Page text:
Nicola Sturgeon has vowed to hold a referendum on independence if the Scottish National Party wins a majority in May’s Holyrood elections – regardless of whether Boris Johnson allows it.
With the SNP polling very strongly ahead of the upcoming balls, Sturgeon’s party is setting out an 11-point roadmap for taking another vote – which will be presented to members of its national assembly on Sunday.
Speaking on the BBC’s Andrew Marr Show on Sunday morning, Scotland’s first minister said: “I want to have a legal referendum, that’s what I’m going to seek the authority of the Scottish people for in May and if they give me that authority that’s what I intend to do: to have a legal referendum to give people the right to choose.
“That’s democracy. It’s not about what I want or what Boris Johnson wants”.
The roadmap states that if the SNP takes office after May, as is expected, it will request a section 30 order from the UK government, which is part of the Scotland Act 1998 which permits Holyrood to pass laws normally dealt with by Westminster.
“There could be no moral or democratic justification for denying that request,” the document states, adding that if Johnson’s government adopted such a position it would be “unsustainable at home or abroad”.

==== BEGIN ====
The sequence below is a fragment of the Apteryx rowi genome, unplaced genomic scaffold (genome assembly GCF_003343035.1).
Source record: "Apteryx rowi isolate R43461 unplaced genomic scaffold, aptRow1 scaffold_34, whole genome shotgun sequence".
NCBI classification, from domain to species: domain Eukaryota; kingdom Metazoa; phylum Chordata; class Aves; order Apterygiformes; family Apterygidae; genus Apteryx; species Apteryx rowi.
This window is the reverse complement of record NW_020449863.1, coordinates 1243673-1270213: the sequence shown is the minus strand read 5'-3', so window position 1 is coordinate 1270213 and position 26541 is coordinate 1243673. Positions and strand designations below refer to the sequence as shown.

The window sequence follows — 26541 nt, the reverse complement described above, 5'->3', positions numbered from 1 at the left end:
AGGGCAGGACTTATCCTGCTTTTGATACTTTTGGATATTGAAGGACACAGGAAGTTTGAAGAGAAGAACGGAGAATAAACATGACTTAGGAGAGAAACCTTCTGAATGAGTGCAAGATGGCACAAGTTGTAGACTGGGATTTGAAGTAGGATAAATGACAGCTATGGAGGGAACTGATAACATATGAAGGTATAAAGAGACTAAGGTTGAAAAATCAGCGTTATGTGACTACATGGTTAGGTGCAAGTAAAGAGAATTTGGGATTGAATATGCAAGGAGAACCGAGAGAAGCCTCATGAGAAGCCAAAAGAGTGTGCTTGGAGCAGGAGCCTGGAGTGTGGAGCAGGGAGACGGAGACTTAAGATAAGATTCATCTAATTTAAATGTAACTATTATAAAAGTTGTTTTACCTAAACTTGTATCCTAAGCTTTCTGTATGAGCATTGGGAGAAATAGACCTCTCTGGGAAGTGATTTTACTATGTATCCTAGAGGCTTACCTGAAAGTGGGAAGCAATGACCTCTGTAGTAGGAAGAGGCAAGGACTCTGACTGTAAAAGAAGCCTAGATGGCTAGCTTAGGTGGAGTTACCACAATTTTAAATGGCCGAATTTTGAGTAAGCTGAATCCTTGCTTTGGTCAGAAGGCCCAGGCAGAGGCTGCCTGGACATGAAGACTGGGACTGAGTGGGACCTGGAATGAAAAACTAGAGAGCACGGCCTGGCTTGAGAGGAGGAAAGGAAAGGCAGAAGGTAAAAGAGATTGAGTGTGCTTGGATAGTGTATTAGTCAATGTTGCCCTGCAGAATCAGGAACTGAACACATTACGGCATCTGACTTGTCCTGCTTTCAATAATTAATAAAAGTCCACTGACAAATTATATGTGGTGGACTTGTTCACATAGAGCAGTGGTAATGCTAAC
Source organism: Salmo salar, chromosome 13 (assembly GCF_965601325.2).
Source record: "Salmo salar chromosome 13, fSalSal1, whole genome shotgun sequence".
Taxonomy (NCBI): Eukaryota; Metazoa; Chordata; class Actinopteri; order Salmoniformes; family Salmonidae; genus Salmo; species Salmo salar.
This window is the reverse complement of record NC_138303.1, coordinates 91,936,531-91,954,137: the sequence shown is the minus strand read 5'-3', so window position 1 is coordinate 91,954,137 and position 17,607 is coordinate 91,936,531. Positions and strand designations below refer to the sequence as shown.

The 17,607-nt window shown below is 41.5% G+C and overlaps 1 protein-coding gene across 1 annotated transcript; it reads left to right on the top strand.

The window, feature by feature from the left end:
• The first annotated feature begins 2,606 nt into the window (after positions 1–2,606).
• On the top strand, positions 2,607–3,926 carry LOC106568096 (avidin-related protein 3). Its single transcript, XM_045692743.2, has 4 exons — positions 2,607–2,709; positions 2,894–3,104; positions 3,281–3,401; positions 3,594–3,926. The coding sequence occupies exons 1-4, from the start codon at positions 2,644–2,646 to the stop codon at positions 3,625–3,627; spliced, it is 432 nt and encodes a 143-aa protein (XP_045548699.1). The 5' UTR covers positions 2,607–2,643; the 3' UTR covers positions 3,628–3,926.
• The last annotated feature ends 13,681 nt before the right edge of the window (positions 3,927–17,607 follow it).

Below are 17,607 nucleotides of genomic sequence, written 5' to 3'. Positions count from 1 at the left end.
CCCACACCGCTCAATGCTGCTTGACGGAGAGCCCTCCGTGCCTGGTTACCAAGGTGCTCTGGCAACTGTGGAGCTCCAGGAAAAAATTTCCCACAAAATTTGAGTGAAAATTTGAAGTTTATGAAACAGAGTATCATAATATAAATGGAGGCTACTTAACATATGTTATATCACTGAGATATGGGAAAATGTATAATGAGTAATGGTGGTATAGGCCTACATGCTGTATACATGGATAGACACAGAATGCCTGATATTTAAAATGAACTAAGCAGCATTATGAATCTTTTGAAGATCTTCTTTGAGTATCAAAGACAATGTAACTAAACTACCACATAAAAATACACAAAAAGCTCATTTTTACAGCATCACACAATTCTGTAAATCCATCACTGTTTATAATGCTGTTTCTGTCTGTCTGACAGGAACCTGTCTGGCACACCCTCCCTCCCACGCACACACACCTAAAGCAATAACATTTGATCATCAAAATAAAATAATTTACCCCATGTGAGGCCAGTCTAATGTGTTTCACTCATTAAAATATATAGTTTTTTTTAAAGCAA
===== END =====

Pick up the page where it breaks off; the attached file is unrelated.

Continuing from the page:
Sturgeon’s comments come as new polling for the Sunday Times found the a majority of voters in Scotland and Northern Ireland would like to hold referendums on breaking up Britain.
In Scotland, the poll found 49 per cent backed independence compared to 44 per cent against – a margin of 52 per cent to 48 per cent if the undecideds are excluded.
The first minister told Marr: “The polls now show that a majority of people in Scotland want independence. If the SNP win the Scottish election in a few months’ time on proposition of giving the people that choice then what democrat could rightly stand in the way of that?”
Meanwhile Northern Ireland’s First Minister Arlene Foster has said a border poll on a united Ireland would be “absolutely reckless”.
The DUP leader also said it is “very disappointing” to see some nationalist parties across the UK talk about constitutional politics during the Covid-19 pandemic.
A new poll has found a majority of people in Northern Ireland would like to see a referendum on the reunification of Ireland within the next five years.
Speaking on Sky’s Sophy Ridge On Sunday programme, Ms Foster said: “We all know how divisive a border poll would be. For us in Northern Ireland, what we have to do is all come together to fight against Covid and not be distracted by what would be absolutely reckless at this time.”
But she said she is not against having a conversation about a poll. “It is not that I’m dead against it,” she said. “I can argue for the United Kingdom every day of the week because the arguments are rational, logical and they will win through.
“Nobody is suggesting, not even this poll is suggesting, that we would lose if there was a border poll. But it would be incredibly divisive.”